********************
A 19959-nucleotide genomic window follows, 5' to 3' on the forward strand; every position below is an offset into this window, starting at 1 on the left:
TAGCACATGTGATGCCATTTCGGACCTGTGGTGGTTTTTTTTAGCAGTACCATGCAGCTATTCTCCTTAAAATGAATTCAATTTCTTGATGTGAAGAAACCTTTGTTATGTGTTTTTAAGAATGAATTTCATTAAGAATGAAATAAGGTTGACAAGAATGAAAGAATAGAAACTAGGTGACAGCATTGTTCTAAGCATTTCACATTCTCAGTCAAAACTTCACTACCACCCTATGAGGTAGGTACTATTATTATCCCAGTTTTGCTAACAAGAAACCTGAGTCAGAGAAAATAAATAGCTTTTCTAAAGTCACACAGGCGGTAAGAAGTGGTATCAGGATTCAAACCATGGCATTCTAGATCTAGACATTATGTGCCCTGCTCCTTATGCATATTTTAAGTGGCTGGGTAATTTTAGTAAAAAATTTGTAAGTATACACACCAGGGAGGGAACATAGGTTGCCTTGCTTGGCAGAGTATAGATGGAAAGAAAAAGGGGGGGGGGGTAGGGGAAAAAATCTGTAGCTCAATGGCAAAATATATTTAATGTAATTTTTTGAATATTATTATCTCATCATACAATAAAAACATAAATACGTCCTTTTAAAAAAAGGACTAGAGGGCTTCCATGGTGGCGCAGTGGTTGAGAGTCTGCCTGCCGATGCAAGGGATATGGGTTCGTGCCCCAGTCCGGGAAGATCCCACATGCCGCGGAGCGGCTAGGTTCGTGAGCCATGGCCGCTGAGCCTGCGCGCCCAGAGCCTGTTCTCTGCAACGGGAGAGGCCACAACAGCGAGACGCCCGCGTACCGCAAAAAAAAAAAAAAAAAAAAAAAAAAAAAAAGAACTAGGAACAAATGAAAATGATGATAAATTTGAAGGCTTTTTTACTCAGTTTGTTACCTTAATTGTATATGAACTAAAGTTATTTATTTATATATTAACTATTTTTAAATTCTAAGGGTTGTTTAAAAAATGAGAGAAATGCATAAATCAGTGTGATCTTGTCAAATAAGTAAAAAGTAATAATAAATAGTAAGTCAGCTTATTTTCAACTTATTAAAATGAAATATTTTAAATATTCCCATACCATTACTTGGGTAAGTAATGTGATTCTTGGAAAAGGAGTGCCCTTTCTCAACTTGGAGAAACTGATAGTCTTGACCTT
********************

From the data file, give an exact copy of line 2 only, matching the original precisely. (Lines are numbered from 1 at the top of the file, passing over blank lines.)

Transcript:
TAGCACATGTGATGCCATTTCGGACCTGTGGTGGTTTTTTTTAGCAGTACCATGCAGCTATTCTCCTTAAAATGAATTCAATTTCTTGATGTGAAGAAACCTTTGTTATGTGTTTTTAAGAATGAATTTCATTAAGAATGAAATAAGGTTGACAAGAATGAAAGAATAGAAACTAGGTGACAGCATTGTTCTAAGCATTTCACATTCTCAGTCAAAACTTCACTACCACCCTATGAGGTAGGTACTATTATTATCCCAGTTTTGCTAACAAGAAACCTGAGTCAGAGAAAATAAATAGCTTTTCTAAAGTCACACAGGCGGTAAGAAGTGGTATCAGGATTCAAACCATGGCATTCTAGATCTAGACATTATGTGCCCTGCTCCTTATGCATATTTTAAGTGGCTGGGTAATTTTAGTAAAAAATTTGTAAGTATACACACCAGGGAGGGAACATAGGTTGCCTTGCTTGGCAGAGTATAGATGGAAAGAAAAAGGGGGGGGGGGTAGGGGAAAAAATCTGTAGCTCAATGGCAAAATATATTTAATGTAATTTTTTGAATATTATTATCTCATCATACAATAAAAACATAAATACGTCCTTTTAAAAAAAGGACTAGAGGGCTTCCATGGTGGCGCAGTGGTTGAGAGTCTGCCTGCCGATGCAAGGGATATGGGTTCGTGCCCCAGTCCGGGAAGATCCCACATGCCGCGGAGCGGCTAGGTTCGTGAGCCATGGCCGCTGAGCCTGCGCGCCCAGAGCCTGTTCTCTGCAACGGGAGAGGCCACAACAGCGAGACGCCCGCGTACCGCAAAAAAAAAAAAAAAAAAAAAAAAAAAAAAAGAACTAGGAACAAATGAAAATGATGATAAATTTGAAGGCTTTTTTACTCAGTTTGTTACCTTAATTGTATATGAACTAAAGTTATTTATTTATATATTAACTATTTTTAAATTCTAAGGGTTGTTTAAAAAATGAGAGAAATGCATAAATCAGTGTGATCTTGTCAAATAAGTAAAAAGTAATAATAAATAGTAAGTCAGCTTATTTTCAACTTATTAAAATGAAATATTTTAAATATTCCCATACCATTACTTGGGTAAGTAATGTGATTCTTGGAAAAGGAGTGCCCTTTCTCAACTTGGAGAAACTGATAGTCTTGACCTT